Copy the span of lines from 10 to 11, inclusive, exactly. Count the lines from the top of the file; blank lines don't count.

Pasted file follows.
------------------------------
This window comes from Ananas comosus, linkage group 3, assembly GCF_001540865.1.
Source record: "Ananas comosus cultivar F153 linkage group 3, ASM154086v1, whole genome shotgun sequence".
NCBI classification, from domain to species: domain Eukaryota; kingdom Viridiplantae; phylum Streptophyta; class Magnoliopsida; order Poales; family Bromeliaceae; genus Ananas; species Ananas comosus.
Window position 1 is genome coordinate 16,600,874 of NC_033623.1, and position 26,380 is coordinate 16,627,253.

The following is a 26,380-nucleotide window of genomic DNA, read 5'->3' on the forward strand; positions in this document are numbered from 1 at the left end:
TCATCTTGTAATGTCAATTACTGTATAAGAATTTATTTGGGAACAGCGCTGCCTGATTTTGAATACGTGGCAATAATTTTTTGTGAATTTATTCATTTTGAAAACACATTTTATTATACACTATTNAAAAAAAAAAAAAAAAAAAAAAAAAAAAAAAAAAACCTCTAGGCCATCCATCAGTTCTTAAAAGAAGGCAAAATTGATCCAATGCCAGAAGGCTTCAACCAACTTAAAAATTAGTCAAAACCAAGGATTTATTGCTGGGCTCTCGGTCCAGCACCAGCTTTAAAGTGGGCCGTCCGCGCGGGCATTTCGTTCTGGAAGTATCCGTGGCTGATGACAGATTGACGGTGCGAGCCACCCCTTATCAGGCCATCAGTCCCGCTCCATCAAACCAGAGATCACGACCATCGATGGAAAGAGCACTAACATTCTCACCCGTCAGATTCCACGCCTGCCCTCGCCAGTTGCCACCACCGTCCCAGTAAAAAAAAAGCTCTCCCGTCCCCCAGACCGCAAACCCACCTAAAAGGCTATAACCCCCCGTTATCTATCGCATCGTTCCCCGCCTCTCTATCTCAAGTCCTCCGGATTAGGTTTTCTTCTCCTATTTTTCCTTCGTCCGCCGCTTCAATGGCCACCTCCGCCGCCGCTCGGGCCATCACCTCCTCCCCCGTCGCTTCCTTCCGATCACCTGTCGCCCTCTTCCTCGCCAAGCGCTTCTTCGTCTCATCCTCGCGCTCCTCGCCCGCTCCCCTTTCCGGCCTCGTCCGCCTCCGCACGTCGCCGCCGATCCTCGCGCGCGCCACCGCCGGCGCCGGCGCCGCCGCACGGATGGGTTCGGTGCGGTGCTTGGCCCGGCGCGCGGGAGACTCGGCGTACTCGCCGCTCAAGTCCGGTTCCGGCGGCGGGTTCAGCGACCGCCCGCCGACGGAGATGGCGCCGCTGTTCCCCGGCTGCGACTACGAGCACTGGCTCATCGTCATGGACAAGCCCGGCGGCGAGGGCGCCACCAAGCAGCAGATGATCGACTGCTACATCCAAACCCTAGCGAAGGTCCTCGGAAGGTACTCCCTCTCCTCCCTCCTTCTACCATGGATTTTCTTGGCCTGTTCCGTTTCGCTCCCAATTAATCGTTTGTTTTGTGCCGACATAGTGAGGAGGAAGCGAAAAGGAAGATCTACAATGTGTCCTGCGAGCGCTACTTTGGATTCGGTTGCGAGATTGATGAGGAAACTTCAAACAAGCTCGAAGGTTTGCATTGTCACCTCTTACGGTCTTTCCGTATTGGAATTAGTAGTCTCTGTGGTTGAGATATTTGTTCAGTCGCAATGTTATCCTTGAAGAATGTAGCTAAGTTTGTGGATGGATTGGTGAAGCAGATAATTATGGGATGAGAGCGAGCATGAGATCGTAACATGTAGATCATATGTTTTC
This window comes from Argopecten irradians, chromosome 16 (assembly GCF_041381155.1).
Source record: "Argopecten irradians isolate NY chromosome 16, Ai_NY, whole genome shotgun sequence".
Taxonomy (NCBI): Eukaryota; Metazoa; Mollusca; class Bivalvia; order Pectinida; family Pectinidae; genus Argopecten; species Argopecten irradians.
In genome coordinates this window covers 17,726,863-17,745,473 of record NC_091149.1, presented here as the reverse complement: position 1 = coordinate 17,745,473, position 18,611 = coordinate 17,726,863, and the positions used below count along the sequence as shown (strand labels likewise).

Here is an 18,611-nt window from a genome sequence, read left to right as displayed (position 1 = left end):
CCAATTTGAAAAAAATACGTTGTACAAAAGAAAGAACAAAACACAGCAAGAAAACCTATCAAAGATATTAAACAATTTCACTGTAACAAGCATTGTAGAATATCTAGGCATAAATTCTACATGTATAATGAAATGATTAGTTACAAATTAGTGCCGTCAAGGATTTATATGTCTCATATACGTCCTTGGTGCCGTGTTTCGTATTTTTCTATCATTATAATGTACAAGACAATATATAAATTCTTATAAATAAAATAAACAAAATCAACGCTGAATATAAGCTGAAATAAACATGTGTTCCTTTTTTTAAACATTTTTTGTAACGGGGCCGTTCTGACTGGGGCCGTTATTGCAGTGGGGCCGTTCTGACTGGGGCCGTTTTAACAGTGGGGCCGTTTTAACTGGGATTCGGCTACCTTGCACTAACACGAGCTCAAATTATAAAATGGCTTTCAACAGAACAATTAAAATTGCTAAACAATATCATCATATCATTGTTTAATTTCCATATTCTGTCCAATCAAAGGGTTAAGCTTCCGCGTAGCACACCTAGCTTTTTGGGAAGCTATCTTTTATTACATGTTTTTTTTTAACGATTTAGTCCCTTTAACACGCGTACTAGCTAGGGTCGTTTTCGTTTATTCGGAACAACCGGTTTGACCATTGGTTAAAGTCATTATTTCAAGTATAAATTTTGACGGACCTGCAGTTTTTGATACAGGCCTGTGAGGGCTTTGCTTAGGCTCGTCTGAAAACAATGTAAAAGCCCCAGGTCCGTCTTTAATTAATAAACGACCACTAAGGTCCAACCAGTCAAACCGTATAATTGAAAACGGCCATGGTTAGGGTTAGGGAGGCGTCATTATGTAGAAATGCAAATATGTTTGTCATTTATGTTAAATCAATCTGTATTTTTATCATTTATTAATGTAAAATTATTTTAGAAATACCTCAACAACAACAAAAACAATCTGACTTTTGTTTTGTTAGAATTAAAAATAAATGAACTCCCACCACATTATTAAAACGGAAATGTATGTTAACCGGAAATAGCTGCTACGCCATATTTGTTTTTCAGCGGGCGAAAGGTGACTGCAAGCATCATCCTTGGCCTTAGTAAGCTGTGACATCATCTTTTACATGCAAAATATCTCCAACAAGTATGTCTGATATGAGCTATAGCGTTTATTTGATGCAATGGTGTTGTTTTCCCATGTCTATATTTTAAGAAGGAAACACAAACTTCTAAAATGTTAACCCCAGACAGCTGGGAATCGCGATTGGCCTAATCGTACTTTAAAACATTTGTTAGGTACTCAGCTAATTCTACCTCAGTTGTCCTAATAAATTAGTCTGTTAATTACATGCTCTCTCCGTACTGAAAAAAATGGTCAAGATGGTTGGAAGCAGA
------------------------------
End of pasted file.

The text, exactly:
In genome coordinates this window covers 17,726,863-17,745,473 of record NC_091149.1, presented here as the reverse complement: position 1 = coordinate 17,745,473, position 18,611 = coordinate 17,726,863, and the positions used below count along the sequence as shown (strand labels likewise).

Here is an 18,611-nt window from a genome sequence, read left to right as displayed (position 1 = left end):